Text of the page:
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New Bill Makes it Easier for Surviving Spouse to Fight Foreclosure

California Attorney General Kamala Harris is supporting a bill that expands the state’s Homeowners’ Bill of Rights. Under the expansion, the Homeowners’ Bill will include a provision designed to help surviving spouses and children stay in their homes after the primary mortgage holder passes away.

All too often, a couple buys a property but only one spouse signs the original loan documents and thus becomes the primary borrower. After the primary borrower passes away, the remaining spouse (typically the widow) is unable to pay the mortgage. As a result, the house is foreclosed.

The bill is known as the Homeowner Survivor Bill of Rights, Senate Bill 1150. If enacted, it would expand the current California Homeowners’ Bill of Rights to provide protections for homeowners against foreclosure. In that regard, the Survivor Bill is meant to protect surviving spouses and children from losing their home after losing their loved one.

Homeowner’s Bill of Rights

The California Homeowner Bill of Rights was enacted in 2012 to ensure fair lending and borrowing practices, and to guarantee basic fairness and transparency for homeowners in the foreclosure process. For example, mortgage servicers were restricted from taking steps to advance the foreclosure process if the homeowner was working on securing a loan modification. Another provision required purchasers of foreclosed homes to give tenants at least 90 days before starting eviction proceedings. California Homeowner Bill of Rights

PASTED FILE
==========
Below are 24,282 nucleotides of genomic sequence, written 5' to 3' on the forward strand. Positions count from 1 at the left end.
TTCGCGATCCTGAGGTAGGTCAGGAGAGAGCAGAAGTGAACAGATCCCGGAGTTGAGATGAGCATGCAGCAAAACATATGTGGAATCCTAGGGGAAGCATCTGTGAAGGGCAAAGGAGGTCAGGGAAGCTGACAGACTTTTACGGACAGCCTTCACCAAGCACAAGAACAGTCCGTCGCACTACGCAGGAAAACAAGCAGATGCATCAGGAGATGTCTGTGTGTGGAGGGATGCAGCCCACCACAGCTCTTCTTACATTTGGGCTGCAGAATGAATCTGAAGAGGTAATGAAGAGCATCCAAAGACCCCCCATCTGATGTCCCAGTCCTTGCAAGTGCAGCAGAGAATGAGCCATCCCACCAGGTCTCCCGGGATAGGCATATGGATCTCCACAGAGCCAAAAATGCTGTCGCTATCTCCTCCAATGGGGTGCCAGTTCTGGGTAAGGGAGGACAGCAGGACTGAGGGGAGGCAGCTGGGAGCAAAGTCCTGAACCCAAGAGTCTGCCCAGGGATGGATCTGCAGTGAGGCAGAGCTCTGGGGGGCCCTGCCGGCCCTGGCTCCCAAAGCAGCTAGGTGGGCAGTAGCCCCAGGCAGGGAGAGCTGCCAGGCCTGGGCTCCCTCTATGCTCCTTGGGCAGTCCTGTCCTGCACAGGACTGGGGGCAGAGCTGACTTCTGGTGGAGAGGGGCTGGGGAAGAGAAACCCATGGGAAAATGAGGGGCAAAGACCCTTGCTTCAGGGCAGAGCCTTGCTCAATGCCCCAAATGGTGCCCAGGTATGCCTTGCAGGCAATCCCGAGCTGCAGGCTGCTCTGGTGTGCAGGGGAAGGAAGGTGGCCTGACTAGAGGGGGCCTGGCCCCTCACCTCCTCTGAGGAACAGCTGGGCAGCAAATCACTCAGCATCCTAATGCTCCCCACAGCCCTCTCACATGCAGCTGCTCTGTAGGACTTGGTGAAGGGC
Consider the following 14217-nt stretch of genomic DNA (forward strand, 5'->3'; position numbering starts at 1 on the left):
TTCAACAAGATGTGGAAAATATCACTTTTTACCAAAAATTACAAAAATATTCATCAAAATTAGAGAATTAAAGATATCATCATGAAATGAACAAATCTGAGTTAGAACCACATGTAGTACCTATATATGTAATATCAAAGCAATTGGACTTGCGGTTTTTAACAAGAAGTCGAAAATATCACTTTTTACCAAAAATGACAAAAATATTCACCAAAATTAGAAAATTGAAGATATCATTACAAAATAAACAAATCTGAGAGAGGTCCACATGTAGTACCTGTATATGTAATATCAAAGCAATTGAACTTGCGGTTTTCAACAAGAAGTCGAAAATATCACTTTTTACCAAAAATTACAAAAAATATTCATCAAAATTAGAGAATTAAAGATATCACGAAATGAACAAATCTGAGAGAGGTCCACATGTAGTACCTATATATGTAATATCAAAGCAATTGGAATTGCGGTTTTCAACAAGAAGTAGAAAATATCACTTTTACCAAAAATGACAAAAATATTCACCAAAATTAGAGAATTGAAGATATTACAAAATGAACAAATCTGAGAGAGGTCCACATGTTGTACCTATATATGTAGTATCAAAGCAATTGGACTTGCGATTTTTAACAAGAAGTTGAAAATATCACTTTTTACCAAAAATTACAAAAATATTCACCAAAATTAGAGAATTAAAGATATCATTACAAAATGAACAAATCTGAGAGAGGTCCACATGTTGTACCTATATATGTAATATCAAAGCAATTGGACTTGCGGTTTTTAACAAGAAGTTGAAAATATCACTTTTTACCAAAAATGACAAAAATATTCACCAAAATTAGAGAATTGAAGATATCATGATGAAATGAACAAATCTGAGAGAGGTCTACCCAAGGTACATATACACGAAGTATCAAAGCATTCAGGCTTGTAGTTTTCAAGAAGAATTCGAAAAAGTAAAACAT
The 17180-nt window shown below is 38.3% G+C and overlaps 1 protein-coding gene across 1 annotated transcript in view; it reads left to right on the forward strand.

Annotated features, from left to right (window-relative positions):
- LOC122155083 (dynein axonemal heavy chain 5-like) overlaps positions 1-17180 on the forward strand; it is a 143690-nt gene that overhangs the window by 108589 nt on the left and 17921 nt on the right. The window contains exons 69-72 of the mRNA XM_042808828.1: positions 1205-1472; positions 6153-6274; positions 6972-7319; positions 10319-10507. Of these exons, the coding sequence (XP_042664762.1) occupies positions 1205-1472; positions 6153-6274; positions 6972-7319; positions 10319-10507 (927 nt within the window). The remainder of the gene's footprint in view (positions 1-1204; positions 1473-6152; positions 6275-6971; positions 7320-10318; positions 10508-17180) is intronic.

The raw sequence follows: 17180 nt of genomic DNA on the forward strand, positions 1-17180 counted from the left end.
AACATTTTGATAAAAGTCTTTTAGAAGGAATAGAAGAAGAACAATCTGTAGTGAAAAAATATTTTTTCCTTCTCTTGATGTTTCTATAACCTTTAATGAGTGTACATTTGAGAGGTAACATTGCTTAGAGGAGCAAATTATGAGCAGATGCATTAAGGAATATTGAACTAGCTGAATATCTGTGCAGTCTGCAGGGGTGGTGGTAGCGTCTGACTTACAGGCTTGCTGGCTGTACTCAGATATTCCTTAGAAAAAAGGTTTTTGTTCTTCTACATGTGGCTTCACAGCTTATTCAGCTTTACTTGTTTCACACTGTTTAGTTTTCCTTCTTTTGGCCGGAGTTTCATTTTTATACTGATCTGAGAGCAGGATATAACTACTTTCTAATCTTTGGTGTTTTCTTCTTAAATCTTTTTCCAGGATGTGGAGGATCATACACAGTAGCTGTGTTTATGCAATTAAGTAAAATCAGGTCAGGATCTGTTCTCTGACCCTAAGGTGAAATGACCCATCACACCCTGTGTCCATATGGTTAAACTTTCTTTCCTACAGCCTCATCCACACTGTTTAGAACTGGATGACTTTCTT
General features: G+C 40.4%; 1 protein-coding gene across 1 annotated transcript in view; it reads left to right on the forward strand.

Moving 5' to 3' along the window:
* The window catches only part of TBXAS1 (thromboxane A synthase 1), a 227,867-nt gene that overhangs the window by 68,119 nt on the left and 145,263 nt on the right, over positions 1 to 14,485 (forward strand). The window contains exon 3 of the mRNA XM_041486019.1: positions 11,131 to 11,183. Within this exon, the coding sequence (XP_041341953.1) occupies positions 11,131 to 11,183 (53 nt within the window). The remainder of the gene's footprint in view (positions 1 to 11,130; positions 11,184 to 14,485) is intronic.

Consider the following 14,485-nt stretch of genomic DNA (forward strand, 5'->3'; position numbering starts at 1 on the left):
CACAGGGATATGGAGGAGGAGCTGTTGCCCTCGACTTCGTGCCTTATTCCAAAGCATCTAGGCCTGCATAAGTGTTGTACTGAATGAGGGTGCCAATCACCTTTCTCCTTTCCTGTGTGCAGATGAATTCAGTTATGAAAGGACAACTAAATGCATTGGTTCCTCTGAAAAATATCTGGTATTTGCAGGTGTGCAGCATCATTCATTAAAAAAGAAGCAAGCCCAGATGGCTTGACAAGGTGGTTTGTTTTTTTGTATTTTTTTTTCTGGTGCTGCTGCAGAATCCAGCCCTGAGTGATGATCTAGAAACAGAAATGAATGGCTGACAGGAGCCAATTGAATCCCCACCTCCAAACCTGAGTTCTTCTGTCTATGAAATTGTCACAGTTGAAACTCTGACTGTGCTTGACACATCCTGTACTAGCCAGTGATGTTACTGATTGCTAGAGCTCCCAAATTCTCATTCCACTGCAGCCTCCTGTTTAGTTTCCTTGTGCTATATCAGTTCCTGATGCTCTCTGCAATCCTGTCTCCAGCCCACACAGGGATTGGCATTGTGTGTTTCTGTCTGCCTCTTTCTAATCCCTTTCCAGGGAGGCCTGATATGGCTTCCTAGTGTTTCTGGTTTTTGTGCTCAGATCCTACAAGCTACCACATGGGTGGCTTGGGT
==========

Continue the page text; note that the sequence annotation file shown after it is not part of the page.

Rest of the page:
In its current form, the survivor spouse is at risk of losing his or her home due to foreclosure. Recent hearings on the Homeowner Survivors’ Bill revealed banks insist on speaking with the primary mortgage borrower. Even if the primary borrower has passed, the bank would not modify the loan to include the surviving spouse because the deceased spouse could not sign the loan modification.

Other supporters of the Survivors Bill reveal they had to send their deceased spouse’s death certificate twenty-five times to the bank before the bank would consider modifying the loan. This difficult process has caused many grieving spouses additional pain, annoyance, and heartache.

How Does the Survivor Bill Fight Foreclosure?

The Homeowner Survivor Bill of Rights addresses what its sponsors have defined as a “loophole in California law that fails to provide surviving spouses and children important protections against foreclosure that are available to other homeowners.”

Under the Survivors Bill, the surviving spouse would be able to apply for both a loan assumption and loan modification and become the single point of contact with the lender. In other words, the spouse would be able to assume the loan and modify it without the deceased spouse having to sign paperwork after death or having to send the bank numerous copies of a death certificate to prove the deceased passed.

The proposed legislation also requires mortgage servicers to communicate with the heirs and spouse directly instead of allowing mortgage servicers to foreclose without attempting to speak with the deceased’s family. The new legislation notifies the surviving spouse that they can step in, assume the loan and keep their home instead of inundating them with paperwork and conflicting, confusing information.


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